Our children are thriving, and our support system has helped in the process. I know this is not the way for everyone, but it is the way for us. We’ve been swimming, camping, out to eat, over to friends’ and family’s homes, shopping, to the movies, and hiking this past month. Instead of shaping our lives around these new creatures, we have been able to insert them into our lives–and they love it. They love the activity. They love the love that they feel. They love the opportunities. They love school. And they are so grateful for everything we give them. This is the positive part of the adoption. The kids are truly happy.
One of the first things we did was have Rob and Jaime come overÂ to go through the entire house with the kids, like we did with the apartment in Bogota. This helped tremendously. We had already trained the children to remove their shoesÂ etc… so a lot of what we went over was familiar. But there were also things like the DISHWASHER and CLOTHES DRYER and CRAFT AREA and CHORES that had to be explained. Robert did a fantastic job:
After the explaining was over the kids played with Rob and Jaime for hours…legos, lincoln logs, bracelet making. You name it, they wanted to play with it. We knew that the first week would be one of discovery in the house. Things have calmed down since, but we really did not mind the mess of the first week. It was joyful!!! And hey, the kids now know how to load the dishwasher. :) That is a bonus in my book.
You do notice the two princesses bonding above, right?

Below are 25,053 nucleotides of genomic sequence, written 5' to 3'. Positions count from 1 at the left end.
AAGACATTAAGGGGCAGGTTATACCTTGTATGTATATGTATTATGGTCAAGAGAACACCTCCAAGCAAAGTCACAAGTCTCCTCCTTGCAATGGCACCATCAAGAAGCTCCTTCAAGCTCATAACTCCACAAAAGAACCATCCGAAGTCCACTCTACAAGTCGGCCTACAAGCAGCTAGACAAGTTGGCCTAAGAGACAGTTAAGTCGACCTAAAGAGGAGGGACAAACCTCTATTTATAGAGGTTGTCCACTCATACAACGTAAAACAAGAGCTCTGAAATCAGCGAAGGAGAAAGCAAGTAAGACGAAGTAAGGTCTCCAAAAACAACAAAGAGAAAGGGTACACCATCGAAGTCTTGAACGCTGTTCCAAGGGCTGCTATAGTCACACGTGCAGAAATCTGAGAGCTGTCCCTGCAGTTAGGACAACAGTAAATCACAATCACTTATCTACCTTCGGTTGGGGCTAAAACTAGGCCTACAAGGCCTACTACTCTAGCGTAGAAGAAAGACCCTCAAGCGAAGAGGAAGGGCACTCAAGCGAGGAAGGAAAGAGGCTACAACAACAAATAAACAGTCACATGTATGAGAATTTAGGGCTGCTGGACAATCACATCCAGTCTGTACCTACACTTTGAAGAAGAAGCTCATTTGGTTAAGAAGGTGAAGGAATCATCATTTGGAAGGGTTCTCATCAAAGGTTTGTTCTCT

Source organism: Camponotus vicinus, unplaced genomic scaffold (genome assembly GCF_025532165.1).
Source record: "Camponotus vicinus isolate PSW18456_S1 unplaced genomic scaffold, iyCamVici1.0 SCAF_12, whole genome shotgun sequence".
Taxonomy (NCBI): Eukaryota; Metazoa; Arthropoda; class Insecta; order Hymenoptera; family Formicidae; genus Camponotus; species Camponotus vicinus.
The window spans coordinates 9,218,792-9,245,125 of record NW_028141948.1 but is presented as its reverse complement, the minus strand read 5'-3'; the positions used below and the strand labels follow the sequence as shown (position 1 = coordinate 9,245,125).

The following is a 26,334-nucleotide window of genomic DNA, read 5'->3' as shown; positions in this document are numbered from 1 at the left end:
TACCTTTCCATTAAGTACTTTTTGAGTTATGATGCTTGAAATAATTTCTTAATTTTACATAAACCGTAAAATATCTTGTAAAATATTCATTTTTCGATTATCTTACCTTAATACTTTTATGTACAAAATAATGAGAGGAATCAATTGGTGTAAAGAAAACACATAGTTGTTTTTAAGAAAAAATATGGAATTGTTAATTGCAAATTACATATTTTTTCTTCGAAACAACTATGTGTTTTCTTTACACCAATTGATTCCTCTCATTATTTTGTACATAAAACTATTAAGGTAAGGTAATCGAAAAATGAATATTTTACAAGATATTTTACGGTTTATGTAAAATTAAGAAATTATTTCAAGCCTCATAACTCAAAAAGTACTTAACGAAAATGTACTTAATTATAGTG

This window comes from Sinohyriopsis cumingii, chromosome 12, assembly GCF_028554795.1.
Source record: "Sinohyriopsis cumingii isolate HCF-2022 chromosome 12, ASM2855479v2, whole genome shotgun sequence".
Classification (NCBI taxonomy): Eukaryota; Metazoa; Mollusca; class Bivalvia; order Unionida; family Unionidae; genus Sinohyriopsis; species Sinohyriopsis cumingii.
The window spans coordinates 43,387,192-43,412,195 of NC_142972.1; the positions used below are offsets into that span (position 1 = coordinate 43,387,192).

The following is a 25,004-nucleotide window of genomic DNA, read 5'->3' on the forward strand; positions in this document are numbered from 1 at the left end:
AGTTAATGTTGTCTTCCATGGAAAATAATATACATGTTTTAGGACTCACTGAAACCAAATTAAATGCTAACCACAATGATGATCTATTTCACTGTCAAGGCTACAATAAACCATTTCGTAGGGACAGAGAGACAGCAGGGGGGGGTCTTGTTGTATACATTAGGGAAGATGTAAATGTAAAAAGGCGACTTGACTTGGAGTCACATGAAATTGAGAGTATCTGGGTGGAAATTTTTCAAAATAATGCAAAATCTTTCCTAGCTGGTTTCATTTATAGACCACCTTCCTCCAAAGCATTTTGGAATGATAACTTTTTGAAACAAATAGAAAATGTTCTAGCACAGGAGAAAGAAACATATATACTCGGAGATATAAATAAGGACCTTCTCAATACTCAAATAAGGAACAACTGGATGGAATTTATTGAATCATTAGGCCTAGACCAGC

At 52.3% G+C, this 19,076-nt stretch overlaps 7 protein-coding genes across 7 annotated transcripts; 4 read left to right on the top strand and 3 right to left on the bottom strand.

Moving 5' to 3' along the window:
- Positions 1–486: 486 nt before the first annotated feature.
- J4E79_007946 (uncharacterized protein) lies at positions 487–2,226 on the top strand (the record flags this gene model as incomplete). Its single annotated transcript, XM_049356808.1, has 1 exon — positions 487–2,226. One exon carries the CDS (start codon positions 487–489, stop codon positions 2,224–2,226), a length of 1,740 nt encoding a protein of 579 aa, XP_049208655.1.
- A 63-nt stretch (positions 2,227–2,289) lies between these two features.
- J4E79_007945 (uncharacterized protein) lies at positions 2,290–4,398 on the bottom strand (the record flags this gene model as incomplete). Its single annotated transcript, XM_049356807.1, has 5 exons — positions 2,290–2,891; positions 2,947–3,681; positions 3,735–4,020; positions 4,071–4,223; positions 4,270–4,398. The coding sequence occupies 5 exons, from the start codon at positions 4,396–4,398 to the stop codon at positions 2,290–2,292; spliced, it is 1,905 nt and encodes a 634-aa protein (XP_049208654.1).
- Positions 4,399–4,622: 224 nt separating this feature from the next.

We also had to immunize the children the first full day we were in Las Vegas. Oh man, what a welcome they received–six shots total for each child. But it allowed them to register for school the next week. We are actually due for their follow-up Hep shots. I don’t think I will tell them where we are going. Maybe they have forgotten what the building looks like.
At least the clinic was doingÂ immunizations onÂ that particularÂ Saturday. Otherwise, I would not have had Adam’s help. He held each child down for the shots while I rallied the waiting troops in the other room. The screams should have broken my heart, but instead it cracked me up because each child came out of the screaming ordeal saying that it didn’t hurt that much. So I ask myself, why did I have to endure an hour of blood curdling screams in the waiting area? The anticipation was too much for them I think. And they even got some of the other anxious kids in the room crying prematurely. Adam and I could not stop laughing as we walked out. I am pretty sure we will notÂ be getting any “parents of the year” award any time soon. At least we took them to Red Robin for a post-immunization celebration complete with chocolate milkshakes. Man, these kids have it so good now. All I ever got was a “good job, rach” or maybe a $0.50 cone from McDonalds. :)